Just when you thought it was safe to go back into the endoscopy suite...
The battle against the spread of infections related to Olympus duodenoscopes is not over. Although, the outbreak seems to have “officially” begun in late 2015, there were hints of trouble within the scopes as early as 2012. Before we begin with the most recent updates in this debacle, however, it is important to recap the winding road that has been the scope-superbug dilemma, thus far.
Duodenoscopes—flexible medical devices that look like thin tubes and are inserted through the mouth, throat, and stomach into the small intestine—are reusable $40,000 medical devices that contain many working parts, including a camera, and are used for more than half a million procedures a year. The successful dynamics of the device also make it challenging to clean and disinfect. Just over two years ago, cases of drug-resistant infections started popping up in patients who had recently had the procedure that commonly uses duodenoscopes (endoscopic retrograde cholangiopancreatography or ERCP).
Indeed, the Centers for Disease Control and Prevention (CDC) became involved in a cluster of carbapenem-resistant Enterobacteriaceae (CRE) cases related to the University of California, Los Angeles (UCLA) Medical Center in 2015. By January 2016, investigations pushed by Senator Patty Murray, tied 25 outbreaks to duodenoscopes. Nineteen of these outbreaks, including the UCLA one, were traced to scopes made by Olympus.
Despite CDC interim guidance, advanced disinfection practices, and a recall by Olympus last year, there is growing concern that the issues with the scopes were not truly remedied. In fact, Sen. Murray highlighted a recent outbreak in Europe (location not disclosed within the US Food and Drug Administration report) tied to the modified scopes. Although, modifications made by Olympus were done in response to the previous outbreaks and meant to reduce the risk of bacteria getting into the device’s channels and preventing proper cleaning and disinfection, Sen. Murray is now questioning Olympus regarding the devices and the role they played in this most recent outbreak. The senator is specifically asking for data proving that the repaired scopes could be properly disinfected between patient use. Olympus representatives have said the company intends to cooperate with Sen. Murray’s questions; however, this is most likely not the end of the duodenoscope dilemma.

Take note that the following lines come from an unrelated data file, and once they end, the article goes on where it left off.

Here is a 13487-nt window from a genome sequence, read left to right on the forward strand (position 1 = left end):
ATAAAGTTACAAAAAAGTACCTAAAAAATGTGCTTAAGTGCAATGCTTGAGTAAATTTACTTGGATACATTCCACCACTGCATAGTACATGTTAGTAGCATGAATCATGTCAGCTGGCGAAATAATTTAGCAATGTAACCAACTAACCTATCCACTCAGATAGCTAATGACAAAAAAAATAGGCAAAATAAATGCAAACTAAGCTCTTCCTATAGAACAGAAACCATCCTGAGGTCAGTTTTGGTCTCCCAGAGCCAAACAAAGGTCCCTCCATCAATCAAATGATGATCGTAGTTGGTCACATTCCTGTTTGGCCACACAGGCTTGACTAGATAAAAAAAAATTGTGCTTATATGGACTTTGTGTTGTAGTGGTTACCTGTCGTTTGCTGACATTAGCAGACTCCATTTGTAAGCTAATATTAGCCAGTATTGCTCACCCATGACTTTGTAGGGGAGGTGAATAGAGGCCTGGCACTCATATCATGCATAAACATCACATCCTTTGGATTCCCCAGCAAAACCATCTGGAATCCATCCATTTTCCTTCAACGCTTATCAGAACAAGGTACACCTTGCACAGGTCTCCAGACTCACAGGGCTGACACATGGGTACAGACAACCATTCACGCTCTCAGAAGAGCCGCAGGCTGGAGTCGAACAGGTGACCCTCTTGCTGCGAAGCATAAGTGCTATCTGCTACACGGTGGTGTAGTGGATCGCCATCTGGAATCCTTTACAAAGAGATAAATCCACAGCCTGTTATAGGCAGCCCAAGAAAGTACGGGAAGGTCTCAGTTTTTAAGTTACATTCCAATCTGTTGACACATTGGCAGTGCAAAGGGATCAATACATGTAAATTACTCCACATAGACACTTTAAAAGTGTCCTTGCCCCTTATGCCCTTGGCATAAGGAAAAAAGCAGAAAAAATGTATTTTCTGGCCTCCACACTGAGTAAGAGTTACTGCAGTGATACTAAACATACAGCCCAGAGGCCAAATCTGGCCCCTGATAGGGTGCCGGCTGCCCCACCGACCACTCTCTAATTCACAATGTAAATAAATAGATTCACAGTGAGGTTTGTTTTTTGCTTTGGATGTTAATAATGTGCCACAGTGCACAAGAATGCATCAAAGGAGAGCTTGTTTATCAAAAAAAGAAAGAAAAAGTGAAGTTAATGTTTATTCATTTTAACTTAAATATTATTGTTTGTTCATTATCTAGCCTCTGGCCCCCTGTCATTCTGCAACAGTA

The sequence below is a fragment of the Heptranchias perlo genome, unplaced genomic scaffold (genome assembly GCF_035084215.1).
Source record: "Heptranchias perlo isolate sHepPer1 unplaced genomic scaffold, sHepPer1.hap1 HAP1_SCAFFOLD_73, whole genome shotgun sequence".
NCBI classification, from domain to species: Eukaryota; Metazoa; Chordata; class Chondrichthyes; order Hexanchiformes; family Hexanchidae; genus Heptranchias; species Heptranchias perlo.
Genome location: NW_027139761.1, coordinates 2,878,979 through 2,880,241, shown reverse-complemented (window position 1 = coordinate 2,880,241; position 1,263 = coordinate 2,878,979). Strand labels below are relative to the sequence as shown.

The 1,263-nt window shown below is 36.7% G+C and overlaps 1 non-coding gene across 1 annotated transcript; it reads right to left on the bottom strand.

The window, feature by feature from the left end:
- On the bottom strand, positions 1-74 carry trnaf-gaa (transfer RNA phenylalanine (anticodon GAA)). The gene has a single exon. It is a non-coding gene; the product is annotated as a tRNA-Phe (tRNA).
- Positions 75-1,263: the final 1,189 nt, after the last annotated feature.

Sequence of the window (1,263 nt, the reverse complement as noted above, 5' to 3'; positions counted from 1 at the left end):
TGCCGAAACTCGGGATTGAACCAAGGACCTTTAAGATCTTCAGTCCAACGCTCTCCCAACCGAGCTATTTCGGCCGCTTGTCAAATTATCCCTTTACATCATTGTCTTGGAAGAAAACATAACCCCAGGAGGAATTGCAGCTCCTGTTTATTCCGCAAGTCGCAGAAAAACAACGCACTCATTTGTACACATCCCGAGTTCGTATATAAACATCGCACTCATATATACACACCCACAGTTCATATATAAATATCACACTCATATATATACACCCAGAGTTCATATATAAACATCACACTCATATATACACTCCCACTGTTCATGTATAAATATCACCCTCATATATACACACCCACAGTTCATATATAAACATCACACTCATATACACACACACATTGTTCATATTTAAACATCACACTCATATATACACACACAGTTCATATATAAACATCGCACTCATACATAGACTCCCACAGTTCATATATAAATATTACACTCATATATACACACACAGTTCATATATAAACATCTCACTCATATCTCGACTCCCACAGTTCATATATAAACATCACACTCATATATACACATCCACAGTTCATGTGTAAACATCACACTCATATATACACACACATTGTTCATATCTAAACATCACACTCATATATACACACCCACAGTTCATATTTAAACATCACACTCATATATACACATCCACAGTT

As an infection preventionist, the disinfection of these scopes provides a wholly challenging aspect of infection control and patient safety. The devices are complex and despite their obvious capacity for diagnostic and treatment success, many are questioning if the risk is worth the reward. Sen. Murray has drawn attention to the gaps within follow-up regarding recalled medical devices and modifications that are made to get them back into hospital use. This begs the question: Are we truly following up and ensuring quality control on these modified devices? As Olympus releases their information, it will surely be a time for enhanced surveillance and infection control efforts.
Concerning CRE infections, the CDC is “funding some states who are testing the use of “Detect and Protect” strategies to find germs causing healthcare-associated infections (HAI) and prevent their spread.” These strategies include tracking CRE infections and using the National Healthcare Safety Network, and utilizing the CDC guidelines for these infections and HAI prevention toolkits to initiate prevention activities within healthcare institutions.